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I'm trying to connect and getting an error like:

Login failed. The login cannot be used with Windows Authentication

I'm using mirrored local accounts on SQL Server and web server because I'm simply trying to use a trusted connection between machines not on the same domain. It seems like something that would be fairly common, but after days of trying to find an answer that applied to my situation, I do not recognize that any of the answers were applicable... that or the fact that I'm only a .NET developer and not a sysadmin or DBA means I have it and just don't know it.

Here's what I can say:

  • CMS web server: ASP.NET 4.0 web app running on Windows Server 2008, IIS7, on corporate DMZ
  • CMS database server: SQL Server 2008 R2 on a domain server
  • For various reasons that I won't go in to, encrypting the credentials is not sufficient.
  • The database port that the application needs to connect on is not the standard port and is set up to listen on a different port.
  • Setting up DB mirroring isn't an option and doesn't really address the requirements (in my way of thinking)

Also, FYI if this is helpful to know:

  • Content entry happens on internal web server which publishes content to same DB that is accessed by the DMZ web server.
  • Content server is set up to have the website run the app pool in integrated mode with a windows domain user that has been set as a service account using the -ga switch and given all the appropriate rights and everything runs perfect.

  • External web server, without domain access, using mirrored accounts (same username and password set up on the SQL Server machine and web machine).

  • Local account on the web server set as a service account using -ga switch and running as the app pool identity for my app.
  • On the SQL Server box, created local user with identical creds and given same permissions that the domain user identity has
  • Connecting to SQL Server via MGMT studio installed on web server with the SQL Server user creds works fine.

Now, if I put in the username in to the connection strings, everything is perfect. As soon as I put the trusted_connection=yes in the connection string like I did with the domain server connection strings, I get the trust error.

So if my connection string is like this, it works fine:

Server=myServerAddress;Database=myDataBase;Username=MyUser; Password=MyPassword;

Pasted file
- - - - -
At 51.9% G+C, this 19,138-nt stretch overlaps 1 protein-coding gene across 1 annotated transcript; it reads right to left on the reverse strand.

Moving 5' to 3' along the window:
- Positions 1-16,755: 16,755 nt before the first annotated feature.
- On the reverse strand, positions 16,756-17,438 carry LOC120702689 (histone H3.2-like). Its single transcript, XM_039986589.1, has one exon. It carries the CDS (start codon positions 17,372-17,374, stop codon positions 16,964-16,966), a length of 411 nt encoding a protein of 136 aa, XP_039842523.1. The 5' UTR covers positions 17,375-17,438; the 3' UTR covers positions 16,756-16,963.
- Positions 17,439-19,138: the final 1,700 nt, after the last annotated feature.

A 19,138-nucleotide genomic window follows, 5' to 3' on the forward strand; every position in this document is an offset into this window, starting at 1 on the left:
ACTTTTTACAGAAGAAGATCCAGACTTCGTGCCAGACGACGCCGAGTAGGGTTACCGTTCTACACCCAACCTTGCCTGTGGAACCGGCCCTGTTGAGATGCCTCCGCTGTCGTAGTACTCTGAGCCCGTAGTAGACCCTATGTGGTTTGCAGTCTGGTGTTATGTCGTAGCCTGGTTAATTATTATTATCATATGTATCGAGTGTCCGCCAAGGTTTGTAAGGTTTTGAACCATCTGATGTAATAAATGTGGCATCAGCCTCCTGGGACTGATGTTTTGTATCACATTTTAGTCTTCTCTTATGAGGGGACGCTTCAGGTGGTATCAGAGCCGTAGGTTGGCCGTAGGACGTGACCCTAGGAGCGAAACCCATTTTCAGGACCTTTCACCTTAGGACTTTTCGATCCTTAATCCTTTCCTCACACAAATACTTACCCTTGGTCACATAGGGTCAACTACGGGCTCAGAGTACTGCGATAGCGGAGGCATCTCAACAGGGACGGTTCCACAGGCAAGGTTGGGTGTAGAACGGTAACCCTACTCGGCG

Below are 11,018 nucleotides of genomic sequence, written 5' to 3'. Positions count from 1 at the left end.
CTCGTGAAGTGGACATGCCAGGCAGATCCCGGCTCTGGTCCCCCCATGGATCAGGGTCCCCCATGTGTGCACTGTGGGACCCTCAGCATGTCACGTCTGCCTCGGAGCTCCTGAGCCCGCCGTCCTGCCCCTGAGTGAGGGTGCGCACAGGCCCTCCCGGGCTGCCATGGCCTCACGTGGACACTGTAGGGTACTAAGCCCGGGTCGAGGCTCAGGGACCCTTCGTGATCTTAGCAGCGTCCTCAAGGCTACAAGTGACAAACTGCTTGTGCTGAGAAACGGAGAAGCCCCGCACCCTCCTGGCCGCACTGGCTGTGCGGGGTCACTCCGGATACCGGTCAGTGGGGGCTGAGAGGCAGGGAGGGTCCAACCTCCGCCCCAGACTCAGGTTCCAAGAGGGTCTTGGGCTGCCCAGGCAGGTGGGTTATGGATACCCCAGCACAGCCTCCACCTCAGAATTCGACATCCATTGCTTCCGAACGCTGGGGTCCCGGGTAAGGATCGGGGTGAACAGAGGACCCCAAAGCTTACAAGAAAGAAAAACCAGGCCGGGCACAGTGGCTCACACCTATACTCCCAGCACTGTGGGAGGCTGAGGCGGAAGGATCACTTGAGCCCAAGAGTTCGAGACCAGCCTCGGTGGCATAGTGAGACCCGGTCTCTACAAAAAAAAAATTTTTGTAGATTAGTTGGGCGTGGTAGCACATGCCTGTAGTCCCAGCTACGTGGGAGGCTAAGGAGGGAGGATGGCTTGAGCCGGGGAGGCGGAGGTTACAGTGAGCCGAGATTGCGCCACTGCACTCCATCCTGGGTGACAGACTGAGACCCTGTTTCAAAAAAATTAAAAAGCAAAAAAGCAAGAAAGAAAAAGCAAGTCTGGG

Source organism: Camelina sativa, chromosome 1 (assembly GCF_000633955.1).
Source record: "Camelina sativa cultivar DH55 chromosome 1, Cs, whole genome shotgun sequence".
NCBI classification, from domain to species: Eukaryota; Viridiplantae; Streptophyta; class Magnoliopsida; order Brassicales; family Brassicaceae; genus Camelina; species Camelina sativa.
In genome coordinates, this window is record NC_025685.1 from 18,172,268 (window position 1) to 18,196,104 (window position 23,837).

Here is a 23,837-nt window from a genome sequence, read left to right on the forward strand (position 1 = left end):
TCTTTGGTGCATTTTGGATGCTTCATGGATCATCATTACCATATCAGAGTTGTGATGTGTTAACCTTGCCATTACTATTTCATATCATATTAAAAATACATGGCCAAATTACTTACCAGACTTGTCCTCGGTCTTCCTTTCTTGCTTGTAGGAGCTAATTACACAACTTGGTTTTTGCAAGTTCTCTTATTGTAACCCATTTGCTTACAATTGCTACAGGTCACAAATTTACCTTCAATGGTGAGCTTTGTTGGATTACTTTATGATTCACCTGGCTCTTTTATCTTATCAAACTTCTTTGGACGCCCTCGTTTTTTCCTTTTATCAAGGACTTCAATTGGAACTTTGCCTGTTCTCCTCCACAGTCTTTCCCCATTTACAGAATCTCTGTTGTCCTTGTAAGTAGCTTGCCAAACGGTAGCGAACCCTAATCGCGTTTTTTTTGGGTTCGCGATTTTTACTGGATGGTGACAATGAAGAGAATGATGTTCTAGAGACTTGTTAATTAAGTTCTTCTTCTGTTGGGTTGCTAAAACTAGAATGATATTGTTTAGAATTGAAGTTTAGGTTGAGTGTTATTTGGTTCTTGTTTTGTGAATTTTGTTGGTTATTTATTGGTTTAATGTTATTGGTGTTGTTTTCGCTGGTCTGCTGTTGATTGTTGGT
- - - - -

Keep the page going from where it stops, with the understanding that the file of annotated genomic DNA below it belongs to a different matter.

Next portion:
If I change my connection string to either of these, it fails:

Server=myServerAddress;Database=myDataBase;Trusted_Connection=True;

or

Data Source=myServerAddress;Initial Catalog=myDataBase;Integrated Security=SSPI;

I'm working with one of the client's network admins and he's not necessarily a DBA and doesn't have experience with configuring web apps. So it's possible that we're missing something and any advice or ideas would help. What am I missing?

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1 Answer 1

If using SQL credentials are not an option, then you should use Active Directory and create a one-way trust (have DMZ server domain trust your internal domain), create a service account in your internal domain which your DMZ application can use, and grant that account access to the database. Then it will be able to generate SSPI context.

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So basically, what you're saying, if I understand you, is that if creating a trust is not an option, and the possibility of encrypting the credentials is not an option, there is no way at all to avoid putting plain text credentials on the server? –  divamatrix Nov 9 '12 at 2:01
    
I've actually been reading up more on this. So Windows Auth in SQL should fall back from Kerberos to NTLM, where NTLM conceptually could allow synced accounts to work (Kerberos requires a trust, hence my original answer). So, assuming the accounts are both local accounts, the app pool is set to use that identity, Windows Auth is enabled on the SQL server, and the local account is granted access, this might work after all. I suspect some additional work might be required to get NTLM working right, particularly with at least one of the machines in a domain. Someone on Serverfault may know. –  HackedByChinese Nov 9 '12 at 11:26

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